What on earth is Sucker Punch, you ask? It’s the new action fantasy from Zack Snyder, director of 300 and Watchmen. Here, Snyder explains three key elements of the movie (out March 25, rated PG-13), in which a gang of gals tries to break out of a loony bin.
1 IT’S ABOUT FREEDOM
Trapped in a cruel mental institution for women, Babydoll (Emily Browning) survives various horrors by reimagining the place as a cabaret where enslaved courtesans dance for scuzzy men. It’s from this fantasy world that she hatches an escape plan. ”I’m interested in the theme of freedom — from guilt, pain, control,” says Snyder, who was influenced by One Flew Over the Cuckoo’s Nest and Brazil. ”The fact that the movie is set in a prison — well, jeez, you’re already halfway there in terms of bringing that theme to life.” He initially saw his movie as a heady meta-commentary on show business, but scaled that back: ”I didn’t want to be too pretentious. It’s a cool theme, but it was also like, ‘Okay, Snyder, quit your ranting!”’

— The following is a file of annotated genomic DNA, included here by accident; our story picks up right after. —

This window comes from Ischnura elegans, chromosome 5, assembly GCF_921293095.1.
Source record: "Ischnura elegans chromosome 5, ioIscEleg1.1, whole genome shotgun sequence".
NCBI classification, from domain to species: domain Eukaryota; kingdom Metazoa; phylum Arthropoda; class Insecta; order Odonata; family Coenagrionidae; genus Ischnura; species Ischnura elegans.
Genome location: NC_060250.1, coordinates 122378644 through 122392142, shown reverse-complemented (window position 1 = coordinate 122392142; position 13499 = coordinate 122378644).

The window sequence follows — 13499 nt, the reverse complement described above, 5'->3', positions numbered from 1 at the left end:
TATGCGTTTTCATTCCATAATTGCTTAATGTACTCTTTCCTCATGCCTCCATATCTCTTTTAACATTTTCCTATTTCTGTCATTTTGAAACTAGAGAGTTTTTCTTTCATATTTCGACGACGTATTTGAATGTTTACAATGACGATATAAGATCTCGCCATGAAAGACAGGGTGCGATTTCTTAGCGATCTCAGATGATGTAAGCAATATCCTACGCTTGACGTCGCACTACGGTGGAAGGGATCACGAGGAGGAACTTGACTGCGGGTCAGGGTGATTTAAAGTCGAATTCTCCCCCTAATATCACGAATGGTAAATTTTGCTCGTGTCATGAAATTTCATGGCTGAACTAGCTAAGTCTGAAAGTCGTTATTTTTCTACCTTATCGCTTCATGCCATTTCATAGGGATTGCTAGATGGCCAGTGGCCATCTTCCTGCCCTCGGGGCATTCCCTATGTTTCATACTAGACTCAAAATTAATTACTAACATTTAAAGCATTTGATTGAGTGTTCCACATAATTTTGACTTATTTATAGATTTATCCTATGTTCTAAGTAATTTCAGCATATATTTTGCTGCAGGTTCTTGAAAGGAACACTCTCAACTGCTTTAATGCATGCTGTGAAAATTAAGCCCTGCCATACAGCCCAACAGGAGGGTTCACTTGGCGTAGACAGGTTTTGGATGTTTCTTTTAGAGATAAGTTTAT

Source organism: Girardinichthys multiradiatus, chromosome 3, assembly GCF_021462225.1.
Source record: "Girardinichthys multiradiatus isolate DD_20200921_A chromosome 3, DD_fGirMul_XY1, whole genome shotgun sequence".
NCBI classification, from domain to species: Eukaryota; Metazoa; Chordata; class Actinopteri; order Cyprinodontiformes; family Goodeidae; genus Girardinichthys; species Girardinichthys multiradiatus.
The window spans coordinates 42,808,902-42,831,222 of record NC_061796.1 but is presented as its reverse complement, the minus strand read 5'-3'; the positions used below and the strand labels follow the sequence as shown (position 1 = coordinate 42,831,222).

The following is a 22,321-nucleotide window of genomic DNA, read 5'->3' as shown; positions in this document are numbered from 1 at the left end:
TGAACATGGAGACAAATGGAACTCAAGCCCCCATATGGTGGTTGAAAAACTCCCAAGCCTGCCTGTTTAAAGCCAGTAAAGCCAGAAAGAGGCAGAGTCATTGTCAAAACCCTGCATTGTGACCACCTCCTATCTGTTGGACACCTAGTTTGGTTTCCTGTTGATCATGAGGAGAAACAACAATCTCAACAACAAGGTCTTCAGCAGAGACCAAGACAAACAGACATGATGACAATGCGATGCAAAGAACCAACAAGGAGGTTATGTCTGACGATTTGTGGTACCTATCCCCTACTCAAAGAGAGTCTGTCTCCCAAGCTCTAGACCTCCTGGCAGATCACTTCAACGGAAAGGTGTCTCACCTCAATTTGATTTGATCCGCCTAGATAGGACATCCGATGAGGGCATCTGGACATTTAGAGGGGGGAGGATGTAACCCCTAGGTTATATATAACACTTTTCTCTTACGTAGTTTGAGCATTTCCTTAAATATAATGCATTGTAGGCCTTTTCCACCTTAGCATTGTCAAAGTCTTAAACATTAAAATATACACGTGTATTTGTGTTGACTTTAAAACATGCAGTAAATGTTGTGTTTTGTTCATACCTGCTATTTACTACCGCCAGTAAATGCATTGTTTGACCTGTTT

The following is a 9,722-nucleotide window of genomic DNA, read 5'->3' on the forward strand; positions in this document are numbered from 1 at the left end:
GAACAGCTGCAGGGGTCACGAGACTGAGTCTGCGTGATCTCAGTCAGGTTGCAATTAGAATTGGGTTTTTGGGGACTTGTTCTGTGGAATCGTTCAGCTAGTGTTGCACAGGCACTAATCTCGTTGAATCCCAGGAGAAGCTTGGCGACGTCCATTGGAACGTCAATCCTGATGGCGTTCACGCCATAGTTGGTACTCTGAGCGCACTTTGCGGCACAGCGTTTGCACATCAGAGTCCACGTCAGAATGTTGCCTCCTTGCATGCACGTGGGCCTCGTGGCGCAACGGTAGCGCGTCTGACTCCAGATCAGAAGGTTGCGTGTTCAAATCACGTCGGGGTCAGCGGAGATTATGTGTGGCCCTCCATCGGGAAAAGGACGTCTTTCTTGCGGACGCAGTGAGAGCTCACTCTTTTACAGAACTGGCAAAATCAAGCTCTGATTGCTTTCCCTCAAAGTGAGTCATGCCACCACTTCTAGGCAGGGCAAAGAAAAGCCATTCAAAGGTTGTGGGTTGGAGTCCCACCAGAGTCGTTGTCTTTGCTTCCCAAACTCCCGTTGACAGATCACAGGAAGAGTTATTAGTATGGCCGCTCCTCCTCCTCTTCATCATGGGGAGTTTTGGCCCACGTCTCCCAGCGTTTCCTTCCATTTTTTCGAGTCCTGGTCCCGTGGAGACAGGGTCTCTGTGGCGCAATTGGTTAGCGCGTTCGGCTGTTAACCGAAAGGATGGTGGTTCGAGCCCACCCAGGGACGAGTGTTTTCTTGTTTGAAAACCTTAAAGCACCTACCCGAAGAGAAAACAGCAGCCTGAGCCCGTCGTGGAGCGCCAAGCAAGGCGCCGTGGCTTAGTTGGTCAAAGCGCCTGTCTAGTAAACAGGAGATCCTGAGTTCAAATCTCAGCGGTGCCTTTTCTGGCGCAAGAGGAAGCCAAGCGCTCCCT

2 IT’S GOT GEEKERY GALORE
Snyder indulged his passion for sci-fi by depicting Babydoll’s escape fantasy through action scenes that blend pop tropes like machine-gun-wielding samurai and zombie German soldiers. To get a PG-13 rating, he made the Teutonic warriors robo-killers that ooze steam, not blood. As for the giant demon samurai, ”I thought, ‘What if they were 10 feet tall, to accentuate the height difference with Emily?”’ he says. ”’And what if every shell casing was engraved with awesomely ornate Japanese symbols that you can barely see? And what if…’ It got more insane from there — and cooler, too.”
3 IT’S A COMMENTARY ON BABES WITH GUNS — PLUS, IT’S GOT BABES WITH GUNS
Sucker Punch may look like it gets its kicks from women in titillating getups, but Snyder’s intention was to explore female objectification. Babydoll’s look is supposed to be ”the personification of innocence and vulnerability,” causing the skeevy male characters to target and underestimate her. ”The women take control of the sexual trappings foisted upon them, even turn them into weapons,” says Snyder. ”The challenge was to confront the concept of the exploitation of women without creating exploitative imagery.”